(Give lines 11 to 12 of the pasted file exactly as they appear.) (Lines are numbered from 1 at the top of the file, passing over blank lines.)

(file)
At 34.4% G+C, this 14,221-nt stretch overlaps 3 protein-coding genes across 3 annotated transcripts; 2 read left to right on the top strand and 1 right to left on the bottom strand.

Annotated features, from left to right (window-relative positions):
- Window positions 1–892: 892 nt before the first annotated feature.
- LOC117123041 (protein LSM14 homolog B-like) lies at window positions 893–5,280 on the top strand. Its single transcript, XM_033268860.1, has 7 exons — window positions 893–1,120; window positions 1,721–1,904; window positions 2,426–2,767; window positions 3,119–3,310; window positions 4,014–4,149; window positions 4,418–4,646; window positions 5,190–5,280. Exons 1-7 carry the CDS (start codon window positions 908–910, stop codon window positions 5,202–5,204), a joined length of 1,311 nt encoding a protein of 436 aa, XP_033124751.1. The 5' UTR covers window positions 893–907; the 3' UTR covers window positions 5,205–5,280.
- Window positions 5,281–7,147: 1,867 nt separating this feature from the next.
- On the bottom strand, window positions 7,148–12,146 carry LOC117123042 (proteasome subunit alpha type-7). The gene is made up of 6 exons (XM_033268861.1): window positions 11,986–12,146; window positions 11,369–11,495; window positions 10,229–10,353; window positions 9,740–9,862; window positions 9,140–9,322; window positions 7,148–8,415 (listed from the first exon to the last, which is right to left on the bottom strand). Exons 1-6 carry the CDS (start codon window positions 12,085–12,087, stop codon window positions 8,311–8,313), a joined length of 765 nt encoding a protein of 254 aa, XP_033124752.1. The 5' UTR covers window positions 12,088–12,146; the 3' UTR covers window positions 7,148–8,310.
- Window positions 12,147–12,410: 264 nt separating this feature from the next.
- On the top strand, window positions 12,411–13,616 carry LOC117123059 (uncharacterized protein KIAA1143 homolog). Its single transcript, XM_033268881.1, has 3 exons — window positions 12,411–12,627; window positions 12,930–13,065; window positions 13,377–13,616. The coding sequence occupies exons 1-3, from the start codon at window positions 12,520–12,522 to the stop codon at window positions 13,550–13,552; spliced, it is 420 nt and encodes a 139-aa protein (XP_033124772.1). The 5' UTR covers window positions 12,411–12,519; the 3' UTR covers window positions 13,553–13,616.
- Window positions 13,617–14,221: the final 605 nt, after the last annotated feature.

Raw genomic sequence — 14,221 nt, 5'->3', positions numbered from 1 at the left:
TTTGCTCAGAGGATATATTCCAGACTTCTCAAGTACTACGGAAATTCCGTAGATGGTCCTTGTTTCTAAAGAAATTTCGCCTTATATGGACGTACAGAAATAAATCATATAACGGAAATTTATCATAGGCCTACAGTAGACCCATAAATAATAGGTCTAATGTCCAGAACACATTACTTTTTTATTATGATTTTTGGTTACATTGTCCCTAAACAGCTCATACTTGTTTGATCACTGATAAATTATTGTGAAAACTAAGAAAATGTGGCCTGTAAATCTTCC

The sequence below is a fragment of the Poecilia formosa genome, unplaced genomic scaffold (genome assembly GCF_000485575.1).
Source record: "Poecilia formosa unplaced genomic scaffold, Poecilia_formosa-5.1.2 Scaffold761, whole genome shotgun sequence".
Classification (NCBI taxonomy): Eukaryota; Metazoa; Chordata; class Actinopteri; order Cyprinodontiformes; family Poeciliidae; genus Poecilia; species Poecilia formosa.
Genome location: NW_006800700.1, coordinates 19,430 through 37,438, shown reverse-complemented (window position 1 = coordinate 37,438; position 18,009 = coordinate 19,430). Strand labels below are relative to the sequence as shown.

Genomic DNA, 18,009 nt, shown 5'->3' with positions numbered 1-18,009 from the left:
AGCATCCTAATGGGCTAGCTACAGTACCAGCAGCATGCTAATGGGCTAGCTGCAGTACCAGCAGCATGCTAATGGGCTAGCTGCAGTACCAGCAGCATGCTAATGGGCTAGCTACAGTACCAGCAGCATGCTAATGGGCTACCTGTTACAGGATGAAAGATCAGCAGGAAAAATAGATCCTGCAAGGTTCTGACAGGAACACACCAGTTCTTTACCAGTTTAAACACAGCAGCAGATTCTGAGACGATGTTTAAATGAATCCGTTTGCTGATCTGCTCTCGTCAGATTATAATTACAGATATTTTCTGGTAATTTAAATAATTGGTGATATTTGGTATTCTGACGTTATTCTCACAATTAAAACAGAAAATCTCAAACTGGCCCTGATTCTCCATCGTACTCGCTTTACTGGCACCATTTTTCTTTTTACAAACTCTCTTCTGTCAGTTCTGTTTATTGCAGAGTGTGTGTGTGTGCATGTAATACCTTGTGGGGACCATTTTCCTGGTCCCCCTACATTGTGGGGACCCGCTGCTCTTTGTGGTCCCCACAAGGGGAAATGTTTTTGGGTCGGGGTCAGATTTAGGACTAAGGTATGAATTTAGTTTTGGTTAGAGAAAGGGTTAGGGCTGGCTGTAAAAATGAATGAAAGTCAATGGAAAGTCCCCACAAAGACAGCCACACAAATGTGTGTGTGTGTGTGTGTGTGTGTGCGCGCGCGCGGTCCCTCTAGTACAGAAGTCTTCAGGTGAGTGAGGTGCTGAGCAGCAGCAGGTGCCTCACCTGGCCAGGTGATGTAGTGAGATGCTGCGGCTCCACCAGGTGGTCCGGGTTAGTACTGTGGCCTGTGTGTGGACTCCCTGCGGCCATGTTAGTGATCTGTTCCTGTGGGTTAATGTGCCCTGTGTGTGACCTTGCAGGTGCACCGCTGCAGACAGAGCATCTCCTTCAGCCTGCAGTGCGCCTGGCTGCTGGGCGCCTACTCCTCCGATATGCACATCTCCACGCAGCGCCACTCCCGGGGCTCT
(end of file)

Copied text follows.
TTTGCTCAGAGGATATATTCCAGACTTCTCAAGTACTACGGAAATTCCGTAGATGGTCCTTGTTTCTAAAGAAATTTCGCCTTATATGGACGTACAGAAATAAATCATATAACGGAAATTTATCATAGGCCTACAGTAGACCCATAAATAATAGGTCTAATGTCCAGAACACATTACTTTTTTATTATGATTTTTGGTTACATTGTCCCTAAACAGCTCATACTTGTTTGATCACTGATAAATTATTGTGAAAACTAAGAAAATGTGGCCTGTAAATCTTCC

The sequence below is a fragment of the Poecilia formosa genome, unplaced genomic scaffold (genome assembly GCF_000485575.1).